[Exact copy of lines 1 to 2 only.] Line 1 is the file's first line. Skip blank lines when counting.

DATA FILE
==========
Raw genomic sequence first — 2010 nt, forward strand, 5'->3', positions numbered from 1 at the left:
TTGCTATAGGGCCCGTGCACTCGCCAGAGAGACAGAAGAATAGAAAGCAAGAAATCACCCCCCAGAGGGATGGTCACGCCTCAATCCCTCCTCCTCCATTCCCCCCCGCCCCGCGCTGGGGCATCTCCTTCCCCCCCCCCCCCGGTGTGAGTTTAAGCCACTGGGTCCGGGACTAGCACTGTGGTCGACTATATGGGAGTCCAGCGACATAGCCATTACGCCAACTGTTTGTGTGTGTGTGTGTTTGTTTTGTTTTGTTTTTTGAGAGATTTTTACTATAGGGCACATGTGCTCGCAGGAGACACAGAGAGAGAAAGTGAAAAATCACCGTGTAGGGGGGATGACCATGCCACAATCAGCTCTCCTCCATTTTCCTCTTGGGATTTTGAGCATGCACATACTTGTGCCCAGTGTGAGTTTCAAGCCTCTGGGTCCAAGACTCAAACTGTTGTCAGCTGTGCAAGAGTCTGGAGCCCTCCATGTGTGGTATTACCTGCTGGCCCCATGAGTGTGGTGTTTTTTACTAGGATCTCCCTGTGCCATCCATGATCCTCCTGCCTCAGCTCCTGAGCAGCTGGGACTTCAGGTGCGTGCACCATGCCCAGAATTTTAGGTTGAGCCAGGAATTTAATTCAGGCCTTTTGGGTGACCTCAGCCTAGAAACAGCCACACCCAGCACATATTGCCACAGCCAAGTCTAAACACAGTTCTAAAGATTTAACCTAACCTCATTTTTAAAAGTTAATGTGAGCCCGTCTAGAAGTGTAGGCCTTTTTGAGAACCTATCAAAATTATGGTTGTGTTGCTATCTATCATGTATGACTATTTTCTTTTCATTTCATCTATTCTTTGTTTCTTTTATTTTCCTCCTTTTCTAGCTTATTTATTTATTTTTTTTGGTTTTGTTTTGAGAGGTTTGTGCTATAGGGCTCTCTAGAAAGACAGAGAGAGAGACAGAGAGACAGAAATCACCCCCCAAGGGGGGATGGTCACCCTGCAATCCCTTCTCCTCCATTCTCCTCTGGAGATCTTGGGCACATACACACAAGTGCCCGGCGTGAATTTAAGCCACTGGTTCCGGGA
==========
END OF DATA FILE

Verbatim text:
Raw genomic sequence first — 2010 nt, forward strand, 5'->3', positions numbered from 1 at the left:
TTGCTATAGGGCCCGTGCACTCGCCAGAGAGACAGAAGAATAGAAAGCAAGAAATCACCCCCCAGAGGGATGGTCACGCCTCAATCCCTCCTCCTCCATTCCCCCCCGCCCCGCGCTGGGGCATCTCCTTCCCCCCCCCCCCCGGTGTGAGTTTAAGCCACTGGGTCCGGGACTAGCACTGTGGTCGACTATATGGGAGTCCAGCGACATAGCCATTACGCCAACTGTTTGTGTGTGTGTGTGTTTGTTTTGTTTTGTTTTTTGAGAGATTTTTACTATAGGGCACATGTGCTCGCAGGAGACACAGAGAGAGAAAGTGAAAAATCACCGTGTAGGGGGGATGACCATGCCACAATCAGCTCTCCTCCATTTTCCTCTTGGGATTTTGAGCATGCACATACTTGTGCCCAGTGTGAGTTTCAAGCCTCTGGGTCCAAGACTCAAACTGTTGTCAGCTGTGCAAGAGTCTGGAGCCCTCCATGTGTGGTATTACCTGCTGGCCCCATGAGTGTGGTGTTTTTTACTAGGATCTCCCTGTGCCATCCATGATCCTCCTGCCTCAGCTCCTGAGCAGCTGGGACTTCAGGTGCGTGCACCATGCCCAGAATTTTAGGTTGAGCCAGGAATTTAATTCAGGCCTTTTGGGTGACCTCAGCCTAGAAACAGCCACACCCAGCACATATTGCCACAGCCAAGTCTAAACACAGTTCTAAAGATTTAACCTAACCTCATTTTTAAAAGTTAATGTGAGCCCGTCTAGAAGTGTAGGCCTTTTTGAGAACCTATCAAAATTATGGTTGTGTTGCTATCTATCATGTATGACTATTTTCTTTTCATTTCATCTATTCTTTGTTTCTTTTATTTTCCTCCTTTTCTAGCTTATTTATTTATTTTTTTTGGTTTTGTTTTGAGAGGTTTGTGCTATAGGGCTCTCTAGAAAGACAGAGAGAGAGACAGAGAGACAGAAATCACCCCCCAAGGGGGGATGGTCACCCTGCAATCCCTTCTCCTCCATTCTCCTCTGGAGATCTTGGGCACATACACACAAGTGCCCGGCGTGAATTTAAGCCACTGGTTCCGGGA